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We thank Dr Graham and Dr Yamaoka for their interest in our recent publication comparing the efficacy of 1 and 2 weeks of triple therapy for the eradication of Helicobacter pylori. They ask about the information given to the patients concerning the dual therapy arm (omeprazole and amoxicillin) with a known low efficacy. As explained in our paper, this arm was included both as a measure of the internal validity of the study and as part of a second long‐term follow‐up study. Each patient was provided, both verbally and via a written information form, with complete details of the treatments, objectives, possible risks and benefits of the study, and informed consent was obtained from all participants. The full versions of the information form and the informed consent form completed by all participants were approved by the ethical committee of each participating centre. The patients with treatment failure received triple therapy at any time during the study if they asked for it, or at the end of the study if they did not wish to be enrolled in the follow‐up study. Those who were enrolled in the second study received triple therapy at the end of follow‐up or if the ulcer recurred. Furthermore, during the trial, we used a dual therapy with amoxicillin and not with clarithromycin so that in the case of treatment failure, clarithromycin‐based triple therapy could be subsequently used without the risk of acquired resistance to clarithromycin and consequent reduced efficacy.1
Dr Graham and Dr Yamaoka also suggest that rather than focusing on the similar efficacy of 1 and 2 weeks of triple therapy, we should have highlighted that the efficacy of this therapy is “unacceptably low”, regardless of its duration. As we discuss in our paper, the eradication rates obtained in our study (1 week of triple therapy intent to treat 79.7%, per protocol 83.6%; 2 weeks of triple therapy intent to treat 81.7%, per protocol 84.9%) add to the body of evidence showing that the efficacy of triple therapy has undoubtedly decreased in recent years. However, these are not substantially below the threshold of 80% defined by the Maastricht III Consensus Report as clinically unacceptable for the treatment of H pylori infection.2 Moreover, triple therapy, referred to by Dr Graham and Dr Yamaoka as a “legacy” treatment, is the treatment recommended by the Maastricht III Consensus Report. Dr Graham is himself one of the authors of this report. We must agree with this recent recommendation, at least until the higher efficacy demonstrated for new treatments3 has been confirmed by other investigators and in large studies in different regions worldwide.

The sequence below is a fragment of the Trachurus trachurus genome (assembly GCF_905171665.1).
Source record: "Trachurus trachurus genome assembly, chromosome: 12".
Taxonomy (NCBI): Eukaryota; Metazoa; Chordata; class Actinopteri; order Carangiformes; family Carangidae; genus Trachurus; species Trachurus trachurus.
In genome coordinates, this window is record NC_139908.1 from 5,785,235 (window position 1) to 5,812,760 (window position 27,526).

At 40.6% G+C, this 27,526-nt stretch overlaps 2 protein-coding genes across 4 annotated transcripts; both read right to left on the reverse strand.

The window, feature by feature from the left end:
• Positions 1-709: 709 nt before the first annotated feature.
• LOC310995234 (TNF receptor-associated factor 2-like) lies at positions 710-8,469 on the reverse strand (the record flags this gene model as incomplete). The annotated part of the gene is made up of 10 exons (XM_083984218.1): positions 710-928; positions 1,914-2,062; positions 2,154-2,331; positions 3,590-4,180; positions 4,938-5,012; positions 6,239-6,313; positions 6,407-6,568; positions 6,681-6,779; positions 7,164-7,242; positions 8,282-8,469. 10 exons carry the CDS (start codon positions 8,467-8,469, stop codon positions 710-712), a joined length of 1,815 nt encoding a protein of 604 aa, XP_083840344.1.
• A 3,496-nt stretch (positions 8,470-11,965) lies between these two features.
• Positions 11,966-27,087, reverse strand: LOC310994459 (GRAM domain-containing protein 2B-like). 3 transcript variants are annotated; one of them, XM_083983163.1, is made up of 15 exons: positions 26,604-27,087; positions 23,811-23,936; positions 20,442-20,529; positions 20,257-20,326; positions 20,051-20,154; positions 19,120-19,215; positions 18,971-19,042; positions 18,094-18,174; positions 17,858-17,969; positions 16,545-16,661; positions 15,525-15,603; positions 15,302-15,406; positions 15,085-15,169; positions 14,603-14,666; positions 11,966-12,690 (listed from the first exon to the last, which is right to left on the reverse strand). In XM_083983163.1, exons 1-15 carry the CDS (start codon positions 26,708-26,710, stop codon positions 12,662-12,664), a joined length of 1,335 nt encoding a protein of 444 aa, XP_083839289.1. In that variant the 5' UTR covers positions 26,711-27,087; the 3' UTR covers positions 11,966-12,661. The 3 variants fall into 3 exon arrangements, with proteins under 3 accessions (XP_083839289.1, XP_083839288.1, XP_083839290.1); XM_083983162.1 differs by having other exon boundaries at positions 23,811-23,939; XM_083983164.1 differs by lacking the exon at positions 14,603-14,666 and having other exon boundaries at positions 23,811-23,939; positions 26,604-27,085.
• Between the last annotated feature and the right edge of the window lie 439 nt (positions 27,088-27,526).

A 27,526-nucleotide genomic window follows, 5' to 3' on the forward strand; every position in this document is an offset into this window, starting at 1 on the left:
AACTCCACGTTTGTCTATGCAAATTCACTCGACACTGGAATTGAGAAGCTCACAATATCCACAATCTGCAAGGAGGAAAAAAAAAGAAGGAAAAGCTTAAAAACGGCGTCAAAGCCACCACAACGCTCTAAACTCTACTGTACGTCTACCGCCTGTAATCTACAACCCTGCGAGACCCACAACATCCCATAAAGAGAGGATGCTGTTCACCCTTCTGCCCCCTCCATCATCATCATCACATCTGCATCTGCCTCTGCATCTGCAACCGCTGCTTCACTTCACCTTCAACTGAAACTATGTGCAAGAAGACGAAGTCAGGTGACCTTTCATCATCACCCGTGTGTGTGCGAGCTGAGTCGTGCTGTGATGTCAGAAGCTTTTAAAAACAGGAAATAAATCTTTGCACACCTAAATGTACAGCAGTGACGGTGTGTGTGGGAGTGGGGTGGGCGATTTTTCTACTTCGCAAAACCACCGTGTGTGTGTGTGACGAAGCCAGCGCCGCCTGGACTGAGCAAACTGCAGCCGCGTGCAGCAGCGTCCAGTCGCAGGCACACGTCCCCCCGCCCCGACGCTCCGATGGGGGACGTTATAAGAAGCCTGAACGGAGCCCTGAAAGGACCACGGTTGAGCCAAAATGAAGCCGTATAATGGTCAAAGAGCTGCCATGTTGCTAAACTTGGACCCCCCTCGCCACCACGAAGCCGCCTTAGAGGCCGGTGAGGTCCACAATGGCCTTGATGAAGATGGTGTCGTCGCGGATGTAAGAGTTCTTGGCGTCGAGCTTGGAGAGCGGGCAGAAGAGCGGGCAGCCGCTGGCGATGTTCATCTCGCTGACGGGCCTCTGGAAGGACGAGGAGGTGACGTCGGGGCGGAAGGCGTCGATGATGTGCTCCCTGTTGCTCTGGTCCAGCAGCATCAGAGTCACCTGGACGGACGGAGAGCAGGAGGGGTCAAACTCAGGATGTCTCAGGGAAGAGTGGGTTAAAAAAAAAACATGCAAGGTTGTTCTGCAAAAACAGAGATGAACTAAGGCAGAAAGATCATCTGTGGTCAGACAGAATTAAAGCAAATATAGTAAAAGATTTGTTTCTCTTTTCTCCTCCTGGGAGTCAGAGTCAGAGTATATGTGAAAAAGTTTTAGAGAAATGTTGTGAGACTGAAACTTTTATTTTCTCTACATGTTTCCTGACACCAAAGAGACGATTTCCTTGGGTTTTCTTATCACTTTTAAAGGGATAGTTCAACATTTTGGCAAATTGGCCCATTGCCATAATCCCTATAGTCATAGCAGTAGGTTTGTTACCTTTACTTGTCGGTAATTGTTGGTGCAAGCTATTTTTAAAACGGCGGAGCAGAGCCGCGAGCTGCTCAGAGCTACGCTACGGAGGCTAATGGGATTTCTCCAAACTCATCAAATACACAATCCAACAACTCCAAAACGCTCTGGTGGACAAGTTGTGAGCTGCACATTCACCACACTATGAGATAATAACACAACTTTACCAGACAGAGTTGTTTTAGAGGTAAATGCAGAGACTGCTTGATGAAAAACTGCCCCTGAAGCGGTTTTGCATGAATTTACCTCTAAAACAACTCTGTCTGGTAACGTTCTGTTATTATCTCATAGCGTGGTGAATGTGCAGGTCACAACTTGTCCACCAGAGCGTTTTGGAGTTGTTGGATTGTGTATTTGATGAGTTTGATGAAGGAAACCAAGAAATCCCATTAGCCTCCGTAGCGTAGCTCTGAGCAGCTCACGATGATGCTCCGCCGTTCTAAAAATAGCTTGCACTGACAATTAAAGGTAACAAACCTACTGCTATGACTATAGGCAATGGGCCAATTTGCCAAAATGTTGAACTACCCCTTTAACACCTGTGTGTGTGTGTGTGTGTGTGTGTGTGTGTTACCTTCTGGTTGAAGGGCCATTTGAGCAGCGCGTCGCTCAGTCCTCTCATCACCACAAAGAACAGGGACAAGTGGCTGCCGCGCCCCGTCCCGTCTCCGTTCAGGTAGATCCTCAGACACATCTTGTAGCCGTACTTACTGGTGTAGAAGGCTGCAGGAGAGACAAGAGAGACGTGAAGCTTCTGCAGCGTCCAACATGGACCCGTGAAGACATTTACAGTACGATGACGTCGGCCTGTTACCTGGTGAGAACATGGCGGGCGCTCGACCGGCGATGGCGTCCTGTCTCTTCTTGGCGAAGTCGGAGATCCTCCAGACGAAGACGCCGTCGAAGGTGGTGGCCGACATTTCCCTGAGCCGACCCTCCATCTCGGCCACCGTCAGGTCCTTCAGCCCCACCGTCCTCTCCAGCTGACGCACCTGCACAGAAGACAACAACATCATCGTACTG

We argue that the importance of our study lies rather in its large sample size and demonstration that extending the duration of triple therapy from 1 to 2 weeks does not significantly increase the rate of H pylori eradication (the difference in eradication rate between 1 and 2 weeks of triple therapy was 2%; 95% CI −4% to 8%). Our trial involved a large number of centres (n=81) in the south, centre and north of Italy, and so patients were recruited from a broad population, providing a good basis for the generalisation of results. Before our study, two meta‐analyses reported that compared with 1 week of treatment, 2 weeks of triple therapy increases the eradication rate by 9–12%.4,5 However, although the results of meta‐analyses are relevant, they cannot substitute for large clinical trials. Indeed, in their meta‐analysis, Calvet et al4 specifically mentioned that their results suggest that larger studies comparing 1 and 2 weeks of therapy are needed. We think that our study has addressed this need.
Competing interests: RMZ has received reimbursement from Janssen‐Cilag and Abbot for attending symposia, and fees for speaking from AstraZeneca, Takeda and Abbott. FB has received fees for speaking from AstraZeneca and Takeda, reimbursement for organising education from Altana and has carried out consultancy work for AstraZeneca.